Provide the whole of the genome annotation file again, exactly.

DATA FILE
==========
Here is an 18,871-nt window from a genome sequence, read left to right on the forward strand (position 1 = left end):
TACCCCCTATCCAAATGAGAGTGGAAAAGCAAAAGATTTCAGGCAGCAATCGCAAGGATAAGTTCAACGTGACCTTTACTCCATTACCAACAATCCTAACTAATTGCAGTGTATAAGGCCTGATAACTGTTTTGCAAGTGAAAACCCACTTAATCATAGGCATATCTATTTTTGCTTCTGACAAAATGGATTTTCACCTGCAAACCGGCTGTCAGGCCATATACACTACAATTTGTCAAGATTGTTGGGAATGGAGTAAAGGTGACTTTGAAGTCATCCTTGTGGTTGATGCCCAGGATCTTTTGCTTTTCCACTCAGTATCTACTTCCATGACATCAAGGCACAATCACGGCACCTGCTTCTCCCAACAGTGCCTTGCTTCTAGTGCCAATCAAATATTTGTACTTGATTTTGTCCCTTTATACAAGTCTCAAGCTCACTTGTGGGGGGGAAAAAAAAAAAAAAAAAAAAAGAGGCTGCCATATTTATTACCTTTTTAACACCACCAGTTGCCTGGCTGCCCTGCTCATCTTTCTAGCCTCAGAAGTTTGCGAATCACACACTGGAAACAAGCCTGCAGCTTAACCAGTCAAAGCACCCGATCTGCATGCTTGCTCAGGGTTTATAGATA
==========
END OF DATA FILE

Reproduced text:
Here is an 18,871-nt window from a genome sequence, read left to right on the forward strand (position 1 = left end):
TACCCCCTATCCAAATGAGAGTGGAAAAGCAAAAGATTTCAGGCAGCAATCGCAAGGATAAGTTCAACGTGACCTTTACTCCATTACCAACAATCCTAACTAATTGCAGTGTATAAGGCCTGATAACTGTTTTGCAAGTGAAAACCCACTTAATCATAGGCATATCTATTTTTGCTTCTGACAAAATGGATTTTCACCTGCAAACCGGCTGTCAGGCCATATACACTACAATTTGTCAAGATTGTTGGGAATGGAGTAAAGGTGACTTTGAAGTCATCCTTGTGGTTGATGCCCAGGATCTTTTGCTTTTCCACTCAGTATCTACTTCCATGACATCAAGGCACAATCACGGCACCTGCTTCTCCCAACAGTGCCTTGCTTCTAGTGCCAATCAAATATTTGTACTTGATTTTGTCCCTTTATACAAGTCTCAAGCTCACTTGTGGGGGGGAAAAAAAAAAAAAAAAAAAAAGAGGCTGCCATATTTATTACCTTTTTAACACCACCAGTTGCCTGGCTGCCCTGCTCATCTTTCTAGCCTCAGAAGTTTGCGAATCACACACTGGAAACAAGCCTGCAGCTTAACCAGTCAAAGCACCCGATCTGCATGCTTGCTCAGGGTTTATAGATA